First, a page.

Young right-hander Taijuan Walker continued his dominant spring for Seattle by allowing just two singles over four scoreless innings and made another strong statement in his bid for the fifth spot in the Mariners' rotation.
MOMENTS THAT MATTERED
No jam too tough for Taijuan: Walker hasn't given up a run in 12 innings in his first four Cactus League starts, but he needed to bear down in the second to escape a bases-loaded, one-out pickle. After a visit from pitching coach Rick Waits, the 22-year-old struck out Indians shortstop Jose Ramirez, who flailed so badly at a third-strike curve that his bat went sailing all the way to Cleveland's dugout. Walker then got Erik Gonzalez to pop to shallow left, where Ackley saved the day with a last-second diving catch after the ball nearly dropped between him and shortstop Brad Miller.
Did Ackley have that ball all the way?
"I did not, no," said Ackley, who also made a nice sliding grab of a fly ball to left in the first by David Murphy. "Actually, it kind of was above the bill of my cap, and it came down, and I don't even know how it went in there, to be honest with you. That was one of those, you just kind of prayed its way into your glove."
Escaping the fourth: Carrasco was supposed to log four innings and was on pace to do so before laboring through 26 pitches (12 strikes) in his final frame. Overall, he threw 58 pitches (35 strikes) and left with the bags full in the fourth. He struck out two, walked a pair and yielded one run on six hits. The damage might have been worse, but reliever Bryan Price entered and ended a bases-loaded threat by inducing a lineout off the bat of Jesus Sucre.
"Overall, I felt good," said Carrasco, who missed his previously scheduled start due to illness. "I had bases loaded [in the fourth] and I tried to get back to my mind-set like I did last year. I thought I did that, but I felt a little bit tired in the last inning, too."
"He had pretty much almost 10 days off," Indians manager Terry Francona said. "All things considered, I thought there was a little rust. I thought, as he got into that fourth, he was starting to get on the side of it a little bit [with his mechanics], which is to be expected. But I thought overall he was OK."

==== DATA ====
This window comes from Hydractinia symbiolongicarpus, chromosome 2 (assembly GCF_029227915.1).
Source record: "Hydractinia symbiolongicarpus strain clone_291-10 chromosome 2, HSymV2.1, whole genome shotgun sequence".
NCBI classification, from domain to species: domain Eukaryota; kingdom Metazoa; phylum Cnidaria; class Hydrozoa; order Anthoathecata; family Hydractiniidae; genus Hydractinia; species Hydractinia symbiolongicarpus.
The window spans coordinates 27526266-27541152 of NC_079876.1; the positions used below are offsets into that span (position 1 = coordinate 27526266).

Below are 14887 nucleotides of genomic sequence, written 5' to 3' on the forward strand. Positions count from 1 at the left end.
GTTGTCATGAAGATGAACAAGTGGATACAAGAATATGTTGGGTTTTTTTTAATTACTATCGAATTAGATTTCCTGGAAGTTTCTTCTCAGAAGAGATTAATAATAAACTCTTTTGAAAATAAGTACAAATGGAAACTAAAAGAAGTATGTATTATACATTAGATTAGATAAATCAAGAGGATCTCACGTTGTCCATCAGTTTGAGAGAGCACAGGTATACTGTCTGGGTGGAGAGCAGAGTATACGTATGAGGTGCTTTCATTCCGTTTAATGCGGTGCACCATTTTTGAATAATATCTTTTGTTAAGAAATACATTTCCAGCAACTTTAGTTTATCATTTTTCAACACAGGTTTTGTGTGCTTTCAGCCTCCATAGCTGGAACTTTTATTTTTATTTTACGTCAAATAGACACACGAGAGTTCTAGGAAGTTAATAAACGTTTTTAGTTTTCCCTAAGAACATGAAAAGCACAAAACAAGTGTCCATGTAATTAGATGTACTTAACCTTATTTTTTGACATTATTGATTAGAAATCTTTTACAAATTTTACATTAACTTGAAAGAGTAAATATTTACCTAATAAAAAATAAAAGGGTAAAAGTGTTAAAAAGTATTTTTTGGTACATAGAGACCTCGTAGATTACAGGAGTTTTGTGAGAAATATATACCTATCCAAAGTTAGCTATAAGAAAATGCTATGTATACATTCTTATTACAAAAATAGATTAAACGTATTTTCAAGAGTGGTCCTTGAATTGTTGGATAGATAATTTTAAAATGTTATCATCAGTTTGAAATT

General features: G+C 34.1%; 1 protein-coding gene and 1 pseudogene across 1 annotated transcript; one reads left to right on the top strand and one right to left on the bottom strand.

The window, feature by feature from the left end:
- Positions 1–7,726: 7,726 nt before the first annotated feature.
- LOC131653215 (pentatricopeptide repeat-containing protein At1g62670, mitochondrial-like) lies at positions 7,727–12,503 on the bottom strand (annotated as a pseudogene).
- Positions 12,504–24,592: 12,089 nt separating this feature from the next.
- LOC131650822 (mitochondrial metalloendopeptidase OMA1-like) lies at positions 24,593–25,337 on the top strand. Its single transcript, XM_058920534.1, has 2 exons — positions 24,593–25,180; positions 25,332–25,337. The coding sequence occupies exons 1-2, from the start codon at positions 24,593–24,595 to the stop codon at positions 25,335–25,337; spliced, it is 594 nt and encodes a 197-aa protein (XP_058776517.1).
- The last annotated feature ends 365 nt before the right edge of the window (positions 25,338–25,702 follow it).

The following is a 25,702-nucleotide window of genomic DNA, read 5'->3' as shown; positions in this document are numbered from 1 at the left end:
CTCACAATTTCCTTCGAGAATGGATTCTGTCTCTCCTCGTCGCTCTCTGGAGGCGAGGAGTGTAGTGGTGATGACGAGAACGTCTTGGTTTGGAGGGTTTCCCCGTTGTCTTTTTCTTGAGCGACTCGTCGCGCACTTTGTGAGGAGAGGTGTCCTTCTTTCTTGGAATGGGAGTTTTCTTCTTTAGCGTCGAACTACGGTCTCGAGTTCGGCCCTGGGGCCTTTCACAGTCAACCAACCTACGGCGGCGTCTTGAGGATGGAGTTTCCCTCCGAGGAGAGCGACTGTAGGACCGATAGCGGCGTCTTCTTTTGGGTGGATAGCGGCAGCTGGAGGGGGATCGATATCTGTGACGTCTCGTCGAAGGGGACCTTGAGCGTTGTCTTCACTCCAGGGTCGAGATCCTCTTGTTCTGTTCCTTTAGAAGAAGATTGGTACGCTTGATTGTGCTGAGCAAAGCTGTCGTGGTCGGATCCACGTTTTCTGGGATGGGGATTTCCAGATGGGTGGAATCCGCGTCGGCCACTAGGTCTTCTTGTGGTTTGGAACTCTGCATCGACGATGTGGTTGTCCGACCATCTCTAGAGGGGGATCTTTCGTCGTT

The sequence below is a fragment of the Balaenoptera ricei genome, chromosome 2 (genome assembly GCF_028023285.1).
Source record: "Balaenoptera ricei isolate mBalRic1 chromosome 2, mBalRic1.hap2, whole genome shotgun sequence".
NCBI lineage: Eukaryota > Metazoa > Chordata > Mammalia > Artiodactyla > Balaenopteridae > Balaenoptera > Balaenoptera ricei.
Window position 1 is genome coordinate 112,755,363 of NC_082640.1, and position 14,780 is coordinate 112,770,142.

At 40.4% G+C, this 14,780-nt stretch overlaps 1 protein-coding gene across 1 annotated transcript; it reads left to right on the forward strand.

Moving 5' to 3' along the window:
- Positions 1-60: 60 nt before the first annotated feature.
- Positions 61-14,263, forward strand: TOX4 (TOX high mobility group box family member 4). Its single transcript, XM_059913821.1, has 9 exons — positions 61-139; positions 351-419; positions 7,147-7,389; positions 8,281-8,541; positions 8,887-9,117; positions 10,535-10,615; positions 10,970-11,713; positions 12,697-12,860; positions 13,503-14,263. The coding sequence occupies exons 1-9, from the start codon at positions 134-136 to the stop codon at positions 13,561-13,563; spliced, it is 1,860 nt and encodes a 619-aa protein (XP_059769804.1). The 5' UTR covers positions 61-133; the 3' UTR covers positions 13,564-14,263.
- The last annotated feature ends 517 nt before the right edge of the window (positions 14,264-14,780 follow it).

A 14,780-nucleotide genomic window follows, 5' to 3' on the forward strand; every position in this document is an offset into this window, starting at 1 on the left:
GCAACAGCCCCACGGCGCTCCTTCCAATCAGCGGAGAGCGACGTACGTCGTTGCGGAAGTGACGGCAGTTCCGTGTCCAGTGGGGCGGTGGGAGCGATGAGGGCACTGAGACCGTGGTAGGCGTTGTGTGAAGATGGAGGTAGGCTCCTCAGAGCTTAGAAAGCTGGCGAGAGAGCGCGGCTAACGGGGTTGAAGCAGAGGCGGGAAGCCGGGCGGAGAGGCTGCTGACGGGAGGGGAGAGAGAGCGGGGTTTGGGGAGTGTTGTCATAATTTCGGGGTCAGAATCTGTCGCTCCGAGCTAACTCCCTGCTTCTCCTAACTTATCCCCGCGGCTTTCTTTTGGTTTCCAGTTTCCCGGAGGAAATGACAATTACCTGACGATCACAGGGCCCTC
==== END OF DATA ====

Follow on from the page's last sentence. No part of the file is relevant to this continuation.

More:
Twin killing: With no outs and the bases full of Mariners in the fourth inning, the Indians received a highlight-reel double play. Ackley chopped a pitch from Carrasco to first baseman Carlos Santana, who quickly fired a throw to catcher Yan Gomes to force an out at home. After stepping on the plate, Gomes rapidly returned the ball up the first-base line; the ball narrowly avoided the runner and was snared by Santana for the second out.
"If we're playing in the regular season," Francona said, "that's a play that saves a game. [Carrasco] was in a lot of trouble, and that was a heck of a play. I don't know if [Santana] knew that he caught it on the return, but it was a heck of a play."
Big man in the middle: While the Mariners have added some key veterans to their lineup, Robinson Cano remains the key to their offensive hopes, and the six-time All-Star second baseman delivered with his double in the fifth inning. The drive into the right-field gap scored pinch-runners Shawn O'Malley and Alex Jackson to give Seattle a two-run lead before Ackley added an RBI single for his second hit of the game. Cano is now batting .350 with three doubles in seven games this spring.
"One was a great catch, the other one was a circus catch. But an out is an out." -- Mariners skipper Lloyd McClendon on Ackley's two left-field grabs in the first two innings
"He sat there for eight innings tonight, you give him a bat and he whacks one. He's been fun to get to know. Man, it looks like his future is pretty bright." -- Francona on Lindor
SOUND SMART WITH YOUR FRIENDS
Seager went 3-for-3 in his latest game against the Indians. He has earned a reputation for tormenting the Tribe. For his career, Seager has hit .394 in regular-season play against Cleveland.
Walker's four shutout innings lowered the ERA of Seattle's starters to 1.61 in 16 games, the lowest of any Cactus League club. Mariners starters haven't allowed a run over 12 innings in their last three games between Hisashi Iwakuma, Erasmo Ramirez and Walker.
Right-hander Trevor Bauer is scheduled to log five innings on Friday, when the Tribe hosts the Angels in a sold-out 10:05 p.m. ET Cactus League tilt at Goodyear Ballpark. Anthony Swarzak, Kyle Crockett, Austin Adams and C.C. Lee are also tentatively slated to pitch.
Jordan Bastian and Greg Johns are reporters for MLB.com. This story was not subject to the approval of Major League Baseball or its clubs.